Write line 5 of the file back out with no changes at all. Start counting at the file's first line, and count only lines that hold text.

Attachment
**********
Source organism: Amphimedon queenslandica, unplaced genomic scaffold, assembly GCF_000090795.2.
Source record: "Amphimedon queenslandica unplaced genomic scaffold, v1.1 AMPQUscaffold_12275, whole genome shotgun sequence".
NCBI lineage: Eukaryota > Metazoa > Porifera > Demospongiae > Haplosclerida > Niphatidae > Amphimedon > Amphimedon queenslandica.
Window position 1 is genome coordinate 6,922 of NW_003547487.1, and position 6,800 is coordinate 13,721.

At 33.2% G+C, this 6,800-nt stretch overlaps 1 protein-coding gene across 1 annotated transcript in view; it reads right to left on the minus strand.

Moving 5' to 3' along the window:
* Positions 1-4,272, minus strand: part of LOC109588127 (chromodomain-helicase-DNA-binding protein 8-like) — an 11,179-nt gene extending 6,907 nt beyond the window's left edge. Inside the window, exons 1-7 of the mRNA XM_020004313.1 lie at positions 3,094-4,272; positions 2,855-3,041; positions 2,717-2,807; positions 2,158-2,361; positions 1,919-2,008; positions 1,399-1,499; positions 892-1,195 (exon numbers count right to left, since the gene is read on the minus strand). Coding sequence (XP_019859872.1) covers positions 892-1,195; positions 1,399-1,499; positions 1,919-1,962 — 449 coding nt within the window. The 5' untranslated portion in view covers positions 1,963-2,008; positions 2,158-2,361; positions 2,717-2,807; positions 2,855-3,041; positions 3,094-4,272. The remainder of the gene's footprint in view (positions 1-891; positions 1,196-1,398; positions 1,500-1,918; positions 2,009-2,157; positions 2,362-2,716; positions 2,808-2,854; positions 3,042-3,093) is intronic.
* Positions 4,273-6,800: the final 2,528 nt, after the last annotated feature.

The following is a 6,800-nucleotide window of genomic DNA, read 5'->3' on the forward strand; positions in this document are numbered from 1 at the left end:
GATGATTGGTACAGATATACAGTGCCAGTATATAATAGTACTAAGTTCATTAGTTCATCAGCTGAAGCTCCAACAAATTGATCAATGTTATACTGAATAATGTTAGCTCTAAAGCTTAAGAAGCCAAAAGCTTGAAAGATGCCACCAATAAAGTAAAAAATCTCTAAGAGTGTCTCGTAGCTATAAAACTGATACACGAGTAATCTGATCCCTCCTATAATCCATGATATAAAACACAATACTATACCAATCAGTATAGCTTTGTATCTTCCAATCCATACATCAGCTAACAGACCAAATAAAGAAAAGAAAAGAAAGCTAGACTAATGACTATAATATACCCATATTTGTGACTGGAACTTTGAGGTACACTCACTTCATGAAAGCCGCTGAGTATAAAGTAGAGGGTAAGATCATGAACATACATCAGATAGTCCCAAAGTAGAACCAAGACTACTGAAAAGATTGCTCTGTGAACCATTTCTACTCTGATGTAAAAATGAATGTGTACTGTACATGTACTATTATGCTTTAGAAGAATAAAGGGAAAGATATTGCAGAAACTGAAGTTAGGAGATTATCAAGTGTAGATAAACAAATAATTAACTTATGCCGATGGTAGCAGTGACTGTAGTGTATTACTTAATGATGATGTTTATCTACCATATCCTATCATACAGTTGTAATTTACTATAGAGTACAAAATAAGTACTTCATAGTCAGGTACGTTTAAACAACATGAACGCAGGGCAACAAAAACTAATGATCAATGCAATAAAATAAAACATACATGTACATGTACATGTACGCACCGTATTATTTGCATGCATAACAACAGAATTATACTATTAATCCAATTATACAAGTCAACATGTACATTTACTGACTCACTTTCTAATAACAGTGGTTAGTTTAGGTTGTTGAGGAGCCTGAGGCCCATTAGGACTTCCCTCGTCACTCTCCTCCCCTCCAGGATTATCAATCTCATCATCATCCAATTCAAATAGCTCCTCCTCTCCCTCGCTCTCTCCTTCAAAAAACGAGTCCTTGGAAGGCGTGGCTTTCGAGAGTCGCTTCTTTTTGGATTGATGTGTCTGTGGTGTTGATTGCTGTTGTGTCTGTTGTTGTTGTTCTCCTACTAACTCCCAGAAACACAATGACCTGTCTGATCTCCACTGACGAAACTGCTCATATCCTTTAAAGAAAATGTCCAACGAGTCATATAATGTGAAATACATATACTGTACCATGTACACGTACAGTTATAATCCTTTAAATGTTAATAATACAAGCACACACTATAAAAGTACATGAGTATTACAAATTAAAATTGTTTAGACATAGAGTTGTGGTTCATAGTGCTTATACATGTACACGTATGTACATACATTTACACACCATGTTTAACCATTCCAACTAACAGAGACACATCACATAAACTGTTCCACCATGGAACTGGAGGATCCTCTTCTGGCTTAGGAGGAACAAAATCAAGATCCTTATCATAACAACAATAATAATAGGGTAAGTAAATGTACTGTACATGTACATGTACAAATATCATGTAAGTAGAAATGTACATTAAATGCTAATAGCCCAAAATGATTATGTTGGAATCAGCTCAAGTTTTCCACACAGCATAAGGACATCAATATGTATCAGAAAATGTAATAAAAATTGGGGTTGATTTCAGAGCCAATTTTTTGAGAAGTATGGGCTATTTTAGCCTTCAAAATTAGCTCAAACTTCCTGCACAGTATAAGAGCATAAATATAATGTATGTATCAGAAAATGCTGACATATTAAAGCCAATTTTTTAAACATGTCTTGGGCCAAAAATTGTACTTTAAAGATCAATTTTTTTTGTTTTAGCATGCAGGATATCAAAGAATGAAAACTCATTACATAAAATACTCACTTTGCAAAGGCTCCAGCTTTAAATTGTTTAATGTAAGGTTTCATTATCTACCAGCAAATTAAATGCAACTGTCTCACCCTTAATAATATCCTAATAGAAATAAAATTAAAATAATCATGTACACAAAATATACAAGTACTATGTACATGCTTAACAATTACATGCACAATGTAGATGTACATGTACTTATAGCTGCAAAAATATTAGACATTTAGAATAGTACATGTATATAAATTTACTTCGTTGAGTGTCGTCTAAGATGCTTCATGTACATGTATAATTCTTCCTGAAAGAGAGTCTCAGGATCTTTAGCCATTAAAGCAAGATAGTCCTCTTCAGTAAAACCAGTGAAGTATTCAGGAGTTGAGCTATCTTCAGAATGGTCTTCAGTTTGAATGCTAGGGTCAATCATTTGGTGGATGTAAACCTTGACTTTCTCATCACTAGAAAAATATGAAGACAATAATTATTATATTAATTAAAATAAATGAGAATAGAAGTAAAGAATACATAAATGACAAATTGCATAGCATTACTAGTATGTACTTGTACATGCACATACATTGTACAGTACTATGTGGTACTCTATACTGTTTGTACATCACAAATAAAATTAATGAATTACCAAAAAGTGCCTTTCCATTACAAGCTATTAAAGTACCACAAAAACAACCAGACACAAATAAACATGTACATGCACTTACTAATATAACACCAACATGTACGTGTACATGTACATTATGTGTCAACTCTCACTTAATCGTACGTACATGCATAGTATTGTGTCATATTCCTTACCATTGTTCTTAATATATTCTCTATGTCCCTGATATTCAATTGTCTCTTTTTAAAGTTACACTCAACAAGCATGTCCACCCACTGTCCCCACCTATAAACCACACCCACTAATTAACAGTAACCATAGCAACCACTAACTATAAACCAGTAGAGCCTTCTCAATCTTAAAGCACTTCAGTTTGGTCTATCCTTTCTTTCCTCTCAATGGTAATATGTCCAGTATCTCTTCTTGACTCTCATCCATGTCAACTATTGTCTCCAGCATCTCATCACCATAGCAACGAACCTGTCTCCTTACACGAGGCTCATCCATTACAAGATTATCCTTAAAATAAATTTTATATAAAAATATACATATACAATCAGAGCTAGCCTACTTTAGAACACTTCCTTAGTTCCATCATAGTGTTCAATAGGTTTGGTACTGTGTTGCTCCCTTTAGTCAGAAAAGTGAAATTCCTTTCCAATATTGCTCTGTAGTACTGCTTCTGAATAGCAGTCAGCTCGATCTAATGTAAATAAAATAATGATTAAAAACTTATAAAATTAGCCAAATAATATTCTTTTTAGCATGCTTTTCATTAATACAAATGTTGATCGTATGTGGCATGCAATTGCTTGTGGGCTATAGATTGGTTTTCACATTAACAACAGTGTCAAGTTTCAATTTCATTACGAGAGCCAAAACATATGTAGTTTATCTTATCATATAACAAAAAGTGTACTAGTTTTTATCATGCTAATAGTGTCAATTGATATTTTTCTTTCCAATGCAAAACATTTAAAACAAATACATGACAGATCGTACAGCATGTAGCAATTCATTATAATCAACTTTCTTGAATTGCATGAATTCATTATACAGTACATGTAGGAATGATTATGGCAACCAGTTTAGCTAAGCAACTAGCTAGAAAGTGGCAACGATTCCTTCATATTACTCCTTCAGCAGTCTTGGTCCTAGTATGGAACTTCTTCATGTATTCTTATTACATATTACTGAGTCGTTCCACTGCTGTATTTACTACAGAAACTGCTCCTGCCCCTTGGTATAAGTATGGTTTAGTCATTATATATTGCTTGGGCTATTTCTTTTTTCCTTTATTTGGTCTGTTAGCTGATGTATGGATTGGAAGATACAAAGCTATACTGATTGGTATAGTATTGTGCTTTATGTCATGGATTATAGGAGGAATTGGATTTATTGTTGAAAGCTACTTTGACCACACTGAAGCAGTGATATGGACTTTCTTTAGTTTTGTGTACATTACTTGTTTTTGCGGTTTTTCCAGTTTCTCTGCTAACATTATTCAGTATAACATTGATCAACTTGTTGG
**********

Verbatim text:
At 33.2% G+C, this 6,800-nt stretch overlaps 1 protein-coding gene across 1 annotated transcript in view; it reads right to left on the minus strand.